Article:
You should know, though, that I didn’t play Killzone 3 in 3D considering I don’t have a 3D TV nor do I want to encourage the 3D trend in gaming.
The only knock on the visuals is that animations are sometimes…odd. It’s as if an enemy or ally AI wants to go a predetermined distance but can’t quite decide whether or not to go with his running or his walking animation and whether to make it as stiff as an old man’s joints on a rainy day, but there are definitely cases when you see these issues. This may just be an affectation of the game’s AI issues in general, though, as you will regularly go down in battle literally RIGHT NEXT to your AI partner only to hear him say “I can’t reach you!”
Voice acting is also a showcase. Although the stars really shine through with Malcolm McDowell as Jorhan Stahl and Ray Winstone as Admiral Orlock, everyone performs rather well. It doesn’t quite make up for Rico being a dick for 10 hours in Killzone 2 or the humdrum, poorly paced, occasionally nonsensical story of Killzone 3 (I mean, the revisit of the opening stage later on in the game is totally and inexplicably different from the first time you went through it), but it’s definitely worth noting how good the voice acting is.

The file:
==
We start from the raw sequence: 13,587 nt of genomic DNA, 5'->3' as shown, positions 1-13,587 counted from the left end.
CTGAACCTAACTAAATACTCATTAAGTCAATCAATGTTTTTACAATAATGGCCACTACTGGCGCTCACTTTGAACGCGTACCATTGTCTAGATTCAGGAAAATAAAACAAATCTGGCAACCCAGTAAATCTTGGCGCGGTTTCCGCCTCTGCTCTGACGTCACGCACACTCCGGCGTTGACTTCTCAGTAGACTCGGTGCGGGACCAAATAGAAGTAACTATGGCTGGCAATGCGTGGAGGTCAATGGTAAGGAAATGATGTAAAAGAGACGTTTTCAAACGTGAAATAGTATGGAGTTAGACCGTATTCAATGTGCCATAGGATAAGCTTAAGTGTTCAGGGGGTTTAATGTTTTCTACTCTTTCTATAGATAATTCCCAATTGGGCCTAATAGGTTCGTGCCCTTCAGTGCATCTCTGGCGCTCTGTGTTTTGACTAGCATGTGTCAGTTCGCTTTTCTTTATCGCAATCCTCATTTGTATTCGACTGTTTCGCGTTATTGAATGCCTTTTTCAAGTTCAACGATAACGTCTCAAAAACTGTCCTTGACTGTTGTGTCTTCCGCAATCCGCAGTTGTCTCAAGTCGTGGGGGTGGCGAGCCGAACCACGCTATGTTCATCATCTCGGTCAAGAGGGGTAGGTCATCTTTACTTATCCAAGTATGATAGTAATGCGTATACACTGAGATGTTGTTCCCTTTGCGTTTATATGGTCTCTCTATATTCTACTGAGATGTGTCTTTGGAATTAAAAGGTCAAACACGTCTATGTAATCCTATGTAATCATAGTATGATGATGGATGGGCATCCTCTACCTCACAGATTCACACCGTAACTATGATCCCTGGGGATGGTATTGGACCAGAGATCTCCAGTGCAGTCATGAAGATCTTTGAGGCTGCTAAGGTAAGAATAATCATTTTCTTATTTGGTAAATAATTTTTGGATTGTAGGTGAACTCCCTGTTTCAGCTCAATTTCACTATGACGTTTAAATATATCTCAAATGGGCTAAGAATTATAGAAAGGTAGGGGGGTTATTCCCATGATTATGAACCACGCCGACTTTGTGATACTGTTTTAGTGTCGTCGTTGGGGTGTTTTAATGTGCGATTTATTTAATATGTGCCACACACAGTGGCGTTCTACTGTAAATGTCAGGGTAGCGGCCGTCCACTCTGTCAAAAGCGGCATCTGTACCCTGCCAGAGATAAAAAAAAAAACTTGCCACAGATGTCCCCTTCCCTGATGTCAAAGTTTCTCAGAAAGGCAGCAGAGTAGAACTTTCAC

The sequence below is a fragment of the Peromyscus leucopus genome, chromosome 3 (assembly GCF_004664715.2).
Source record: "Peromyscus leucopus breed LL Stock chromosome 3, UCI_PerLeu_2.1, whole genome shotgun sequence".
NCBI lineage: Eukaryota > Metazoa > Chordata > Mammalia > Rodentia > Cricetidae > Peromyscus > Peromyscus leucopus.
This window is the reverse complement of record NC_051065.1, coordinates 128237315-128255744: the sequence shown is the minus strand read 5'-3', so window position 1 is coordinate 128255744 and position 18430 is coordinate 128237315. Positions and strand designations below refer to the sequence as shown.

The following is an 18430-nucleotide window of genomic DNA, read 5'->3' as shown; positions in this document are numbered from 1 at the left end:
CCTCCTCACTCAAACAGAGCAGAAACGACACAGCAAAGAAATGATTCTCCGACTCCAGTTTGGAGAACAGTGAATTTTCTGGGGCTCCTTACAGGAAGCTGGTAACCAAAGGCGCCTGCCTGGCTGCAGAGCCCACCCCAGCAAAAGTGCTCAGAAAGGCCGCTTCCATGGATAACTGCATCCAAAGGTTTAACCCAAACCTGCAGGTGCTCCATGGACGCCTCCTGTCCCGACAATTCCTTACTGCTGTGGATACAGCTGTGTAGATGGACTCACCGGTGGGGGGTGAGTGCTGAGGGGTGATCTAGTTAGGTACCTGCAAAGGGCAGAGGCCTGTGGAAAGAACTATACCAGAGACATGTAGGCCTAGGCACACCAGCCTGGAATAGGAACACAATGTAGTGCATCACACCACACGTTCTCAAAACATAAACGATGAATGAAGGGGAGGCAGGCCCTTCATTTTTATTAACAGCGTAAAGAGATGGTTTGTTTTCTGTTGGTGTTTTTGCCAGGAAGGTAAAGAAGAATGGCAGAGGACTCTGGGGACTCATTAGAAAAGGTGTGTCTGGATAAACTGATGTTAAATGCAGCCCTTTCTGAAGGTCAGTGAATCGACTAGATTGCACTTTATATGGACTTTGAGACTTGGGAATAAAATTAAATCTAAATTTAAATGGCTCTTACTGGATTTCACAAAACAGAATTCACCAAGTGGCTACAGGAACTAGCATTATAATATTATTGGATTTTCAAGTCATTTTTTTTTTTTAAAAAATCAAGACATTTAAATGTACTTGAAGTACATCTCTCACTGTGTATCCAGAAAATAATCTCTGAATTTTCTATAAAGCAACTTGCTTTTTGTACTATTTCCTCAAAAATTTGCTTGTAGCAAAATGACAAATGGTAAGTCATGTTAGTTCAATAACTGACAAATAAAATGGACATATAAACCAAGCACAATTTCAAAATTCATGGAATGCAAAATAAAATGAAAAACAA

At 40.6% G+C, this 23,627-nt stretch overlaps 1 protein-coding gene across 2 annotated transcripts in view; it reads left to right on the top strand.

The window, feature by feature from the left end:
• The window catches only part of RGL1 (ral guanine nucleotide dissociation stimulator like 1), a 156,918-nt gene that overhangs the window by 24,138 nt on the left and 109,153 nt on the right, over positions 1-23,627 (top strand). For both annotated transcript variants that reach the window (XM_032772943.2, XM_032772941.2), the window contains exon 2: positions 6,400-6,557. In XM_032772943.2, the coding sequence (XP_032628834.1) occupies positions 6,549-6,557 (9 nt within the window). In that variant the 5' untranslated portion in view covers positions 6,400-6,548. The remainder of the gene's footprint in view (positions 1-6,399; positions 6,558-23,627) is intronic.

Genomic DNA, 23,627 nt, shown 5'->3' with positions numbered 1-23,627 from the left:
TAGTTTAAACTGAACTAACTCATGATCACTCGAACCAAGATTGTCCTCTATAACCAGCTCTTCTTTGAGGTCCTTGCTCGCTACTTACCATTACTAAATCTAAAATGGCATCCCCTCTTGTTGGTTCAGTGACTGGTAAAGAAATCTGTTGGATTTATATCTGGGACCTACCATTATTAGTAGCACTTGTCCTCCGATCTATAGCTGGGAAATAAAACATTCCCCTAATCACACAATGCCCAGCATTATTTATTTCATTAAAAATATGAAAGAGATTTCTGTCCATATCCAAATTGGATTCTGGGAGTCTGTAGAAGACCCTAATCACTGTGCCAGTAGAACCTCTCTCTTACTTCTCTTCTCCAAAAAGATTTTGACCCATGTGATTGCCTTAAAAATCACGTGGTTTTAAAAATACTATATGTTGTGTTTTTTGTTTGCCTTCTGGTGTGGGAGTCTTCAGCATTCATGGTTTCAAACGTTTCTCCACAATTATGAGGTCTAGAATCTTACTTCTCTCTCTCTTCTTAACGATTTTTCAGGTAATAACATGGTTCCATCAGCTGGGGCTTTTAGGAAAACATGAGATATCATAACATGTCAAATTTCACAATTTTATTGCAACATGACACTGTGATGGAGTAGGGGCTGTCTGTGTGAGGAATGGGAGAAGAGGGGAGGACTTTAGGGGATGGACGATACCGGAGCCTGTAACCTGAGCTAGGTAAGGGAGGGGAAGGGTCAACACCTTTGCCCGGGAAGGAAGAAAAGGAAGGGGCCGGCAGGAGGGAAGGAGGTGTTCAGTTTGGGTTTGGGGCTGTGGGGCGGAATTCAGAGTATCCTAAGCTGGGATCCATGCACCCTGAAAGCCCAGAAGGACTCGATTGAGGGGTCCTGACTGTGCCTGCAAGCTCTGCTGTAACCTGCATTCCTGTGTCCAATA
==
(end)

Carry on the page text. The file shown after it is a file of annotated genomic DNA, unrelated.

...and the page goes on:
The multiplayer is also what I’d consider a positive. I’m not much of an online multiplayer sort of guy, but Killzone 2 really got me hooked for some reason. Killzone 3 does the same for me for the most part, but I think that can be largely attributed to the way games are played. In Warzone games, you’ll find yourself completing objective after objective with no downtime (read: map loads or game resets) until one team has achieved a certain number of mission wins. With this structure, you can find yourself unwittingly playing for hours on end when you originally told yourself “all right, just a couple quick matches.”
You can of course still get your jollies the old fashioned way with “Guerrilla Warfare,” which is just Killzone 3′s way of saying team deathmatch, but you’ll also notice that much of Killzone 2′s openness to user configuration is gone. You can’t restrict game types in Warzone or configure player classes or even create a god damn match. You pretty much just choose a preset class loadout, hit find a match, and get on your way. There’s definitely something to be said about simplicity, but this isn’t a case where everyone will agree with it.
It may sound like I’ve been overtly negative on Killzone 3 to the point where I don’t like it, but that’s not entirely true. I guess I just had rather high expectations going into it. I figure Killzone 2 was way better than Killzone, so the third major release has to be better than the second one too, right? Wrong. If anything, I would say it’s just marginally improved in ways you would expect Madden to improve each year, which isn’t a bad thing. If you were coming off a pedigree of Killzone 2 and simply met its level of quality as well, you would have no reason not to be pleased with yourself. I guess I just wanted to more, but Killzone 3 couldn’t provide.
Final Grade: B